A gripping Vendee Globe entered a new phase on Monday as the three leaders, separated by just 70 nautical miles, headed towards the Antarctic Exclusion Zone (AEZ) in search of the winds that will drive them up into the Pacific Ocean.

Charlie Dalin still leads in Apivia, as he has done for the last three weeks, but the gap has shrunk from 300nm last week to just 65nm at 1700GMT Monday.

Yannick Bestaven, who is second in Maitre Coq IV, and Thomas Ruyant, another 5nm back in LinkedOut, give chase.

The three frontrunners crossed the longitude of Cape Leeuwin, on the south-western tip of Australia, on Sunday within three hours and 20 minutes of each other, making this ninth edition of the solo non-stop round-the-world race the tightest yet.

On the back of a low pressure system, these three now have the chance to take advantage of fast sailing conditions to open up a big lead on the rest of the fleet that has been chasing them hard.

Fourth-placed Damien Seguin is 321nm behind Dalin.

The 33-strong fleet, now down to 27, left Les Sables d’Olonne on November 8 and the leaders, all with the new generation ‘foiler’ boats, are now approaching the halfway point in the race which takes them on a 24,296 nautical mile trip.

Sailing to the south of Australia, Dalin has chosen to move away from New Zealand to navigate along the AEZ, set in place by the race director to protect the skippers from ‘growlers’, small blocks that have detached from larger icebergs and are drifting across the sea.

“I passed Cape Leeuwin in the lead and now we can dive further south to get strong winds along the ice zone,” Dalin said Monday as he braced himself for more cold days and freezing nights.

“In the next few days, we will change the system, we will have a slightly different wind along the ice zone, we will continue to advance, but the wind will gradually turn.”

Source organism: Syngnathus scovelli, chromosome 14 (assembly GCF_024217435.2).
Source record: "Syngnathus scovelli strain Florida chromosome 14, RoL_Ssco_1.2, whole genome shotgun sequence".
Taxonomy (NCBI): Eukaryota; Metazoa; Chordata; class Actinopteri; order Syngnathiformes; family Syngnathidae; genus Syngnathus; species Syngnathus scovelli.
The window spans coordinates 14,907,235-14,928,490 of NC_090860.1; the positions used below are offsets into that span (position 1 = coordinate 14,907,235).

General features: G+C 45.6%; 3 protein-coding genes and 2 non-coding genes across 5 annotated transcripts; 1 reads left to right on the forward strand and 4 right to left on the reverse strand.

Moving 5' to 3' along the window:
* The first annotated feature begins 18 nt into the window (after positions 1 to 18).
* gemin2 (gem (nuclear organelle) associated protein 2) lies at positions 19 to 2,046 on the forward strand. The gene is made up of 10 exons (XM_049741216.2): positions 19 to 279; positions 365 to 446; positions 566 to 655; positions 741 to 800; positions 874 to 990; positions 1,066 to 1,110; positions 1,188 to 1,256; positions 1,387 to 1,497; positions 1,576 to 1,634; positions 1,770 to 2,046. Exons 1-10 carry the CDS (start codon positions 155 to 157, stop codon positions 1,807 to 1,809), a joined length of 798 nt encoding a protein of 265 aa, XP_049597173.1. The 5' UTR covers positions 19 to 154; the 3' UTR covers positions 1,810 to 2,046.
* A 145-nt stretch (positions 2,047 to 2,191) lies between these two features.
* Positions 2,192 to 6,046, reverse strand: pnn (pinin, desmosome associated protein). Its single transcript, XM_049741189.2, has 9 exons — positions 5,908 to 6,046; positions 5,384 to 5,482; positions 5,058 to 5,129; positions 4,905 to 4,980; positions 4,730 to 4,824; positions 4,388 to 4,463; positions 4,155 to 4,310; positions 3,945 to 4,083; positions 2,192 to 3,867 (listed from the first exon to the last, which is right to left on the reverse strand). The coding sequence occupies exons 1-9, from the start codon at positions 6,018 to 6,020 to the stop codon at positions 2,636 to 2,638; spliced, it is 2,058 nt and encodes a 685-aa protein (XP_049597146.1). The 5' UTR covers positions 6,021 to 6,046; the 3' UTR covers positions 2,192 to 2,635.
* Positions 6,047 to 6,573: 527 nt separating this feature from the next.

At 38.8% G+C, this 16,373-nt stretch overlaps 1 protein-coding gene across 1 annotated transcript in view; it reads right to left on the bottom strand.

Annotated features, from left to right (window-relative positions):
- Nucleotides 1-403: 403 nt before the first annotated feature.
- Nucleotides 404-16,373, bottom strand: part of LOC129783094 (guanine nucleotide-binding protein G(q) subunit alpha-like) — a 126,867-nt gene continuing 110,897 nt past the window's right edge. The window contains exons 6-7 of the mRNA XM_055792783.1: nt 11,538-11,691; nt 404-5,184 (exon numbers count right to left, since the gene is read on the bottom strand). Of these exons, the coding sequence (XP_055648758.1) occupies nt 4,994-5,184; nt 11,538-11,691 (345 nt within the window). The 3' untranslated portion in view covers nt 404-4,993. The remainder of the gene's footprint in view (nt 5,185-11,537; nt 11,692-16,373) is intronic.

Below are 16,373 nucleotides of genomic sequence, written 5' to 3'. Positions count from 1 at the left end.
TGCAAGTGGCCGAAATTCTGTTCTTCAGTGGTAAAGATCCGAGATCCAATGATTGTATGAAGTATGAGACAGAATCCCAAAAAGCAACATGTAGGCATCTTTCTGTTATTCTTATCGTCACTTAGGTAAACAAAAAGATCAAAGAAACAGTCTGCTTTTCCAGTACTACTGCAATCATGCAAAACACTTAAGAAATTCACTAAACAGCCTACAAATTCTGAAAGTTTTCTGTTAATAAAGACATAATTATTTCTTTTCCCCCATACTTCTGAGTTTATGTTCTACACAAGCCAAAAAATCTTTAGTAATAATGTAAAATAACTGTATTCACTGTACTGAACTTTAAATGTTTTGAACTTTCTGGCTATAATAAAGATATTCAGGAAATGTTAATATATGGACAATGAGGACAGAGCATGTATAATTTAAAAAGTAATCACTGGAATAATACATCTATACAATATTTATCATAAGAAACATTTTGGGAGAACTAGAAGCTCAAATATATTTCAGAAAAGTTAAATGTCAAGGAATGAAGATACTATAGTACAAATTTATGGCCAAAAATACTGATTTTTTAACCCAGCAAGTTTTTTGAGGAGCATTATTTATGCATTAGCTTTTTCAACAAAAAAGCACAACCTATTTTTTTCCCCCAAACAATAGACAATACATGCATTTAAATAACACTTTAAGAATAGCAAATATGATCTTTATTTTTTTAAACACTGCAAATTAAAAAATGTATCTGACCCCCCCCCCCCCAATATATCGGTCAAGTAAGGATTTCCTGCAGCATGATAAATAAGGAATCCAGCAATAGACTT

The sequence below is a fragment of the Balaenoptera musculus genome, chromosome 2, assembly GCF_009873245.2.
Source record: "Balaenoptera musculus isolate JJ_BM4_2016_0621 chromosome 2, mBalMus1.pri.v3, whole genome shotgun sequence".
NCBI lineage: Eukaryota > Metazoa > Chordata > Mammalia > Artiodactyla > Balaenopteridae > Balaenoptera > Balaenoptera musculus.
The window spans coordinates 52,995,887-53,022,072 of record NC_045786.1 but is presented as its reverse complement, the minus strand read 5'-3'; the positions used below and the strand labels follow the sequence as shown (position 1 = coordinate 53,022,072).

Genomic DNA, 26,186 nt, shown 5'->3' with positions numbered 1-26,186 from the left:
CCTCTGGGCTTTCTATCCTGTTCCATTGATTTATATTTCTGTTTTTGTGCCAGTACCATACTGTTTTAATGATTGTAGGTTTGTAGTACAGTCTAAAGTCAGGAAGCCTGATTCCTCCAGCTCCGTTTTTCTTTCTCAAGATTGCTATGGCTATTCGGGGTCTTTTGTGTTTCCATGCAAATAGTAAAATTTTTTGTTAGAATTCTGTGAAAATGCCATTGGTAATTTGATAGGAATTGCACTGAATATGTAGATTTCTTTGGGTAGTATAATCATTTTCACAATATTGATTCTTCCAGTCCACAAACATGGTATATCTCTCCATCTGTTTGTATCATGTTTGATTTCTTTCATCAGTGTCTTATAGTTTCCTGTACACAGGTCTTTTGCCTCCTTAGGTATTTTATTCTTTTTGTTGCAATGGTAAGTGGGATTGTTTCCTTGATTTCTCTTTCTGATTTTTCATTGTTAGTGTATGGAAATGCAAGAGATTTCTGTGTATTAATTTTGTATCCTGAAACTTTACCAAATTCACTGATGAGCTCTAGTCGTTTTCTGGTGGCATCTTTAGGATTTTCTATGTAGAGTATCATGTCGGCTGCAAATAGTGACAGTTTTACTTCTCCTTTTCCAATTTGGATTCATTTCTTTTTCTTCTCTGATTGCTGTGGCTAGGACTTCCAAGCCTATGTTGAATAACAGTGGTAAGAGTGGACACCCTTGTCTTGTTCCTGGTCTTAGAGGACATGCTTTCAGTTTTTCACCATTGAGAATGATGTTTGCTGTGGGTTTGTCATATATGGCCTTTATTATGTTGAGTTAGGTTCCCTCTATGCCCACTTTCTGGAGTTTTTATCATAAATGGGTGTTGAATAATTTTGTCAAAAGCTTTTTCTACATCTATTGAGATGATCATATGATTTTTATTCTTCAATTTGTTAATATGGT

‘It’s freezing!’

The leader is taking part in his first Vendee Globe as he discovers the joys of the South Seas.

Tucked in behind him is Ruyant, who gave up second place to Bestaven on Monday.

“At night, it is freezing! I put on several layers of fleeces and sweaters and I sleep with a duvet. My cockpit is closed so in the cockpit and in the boat, it’s nice.”

Ruyant has had to deal with a damaged foil but has not allowed that to disrupt his progress.

“I have found solutions to deal with the lack of my port foil,” he said.

“I play with the ballast a lot, I trim and push hard.”

Ruyant is about to head into fresh waters as his previous attempt at the race in 2016 ended before he reached the Pacific when he hit an unidentified floating object while sailing between Australia and New Zealand.

“Geographically, we’re still in the Indian Ocean and I can’t wait to cross the longitude of New Zealand, to be in the Pacific which I don’t know.

“I’ve had my share of struggles and now it’s all good.”

Further back in the fleet, Maxime Sorel (V and B Mayenne) was struggling over the weekend with two large tears on two of the sailboat’s headsails.

He spent nine hours trying to repair them, including climbing up the mast in rough sea conditions to fix the J3.

“My sewing needles were flying, the boat was still surfing but I got the job done on this sail,” said Sorrel who is 11th, some 697nm behind Dalin. “I’m totally burnt out. I don’t have a lot of repair material left.”


1. Charlie Dalin (FRA/Apivia) 12,840.8 nautical miles from finish, 2. Yannick Bestaven (FRA/Maitre Coq IV) at 65.0nm, 3. Thomas Ruyant (FRA/LinkedOut) 70.3nm, 4. Damien Seguin (FRA/Groupe Apicil) 320.9nm, 5. Jean Le Cam (FRA/Yes we Cam!) 324.7nm, 6. Benjamin Dutreux (FRA/OMIA-Water Family) 329.2nm, 7. Louis Burton (FRA/Bureau Vallee 2) 345.0nm, 8. Boris Herrmann (GER/Seaexplorer-Yacht Club de Monaco) 407.6nm, 9. Isabelle Joschke (GER/MACSF) 472.2nm, 10. Giancarlo Pedote (ITA/Prysmian Group) 498.7nm.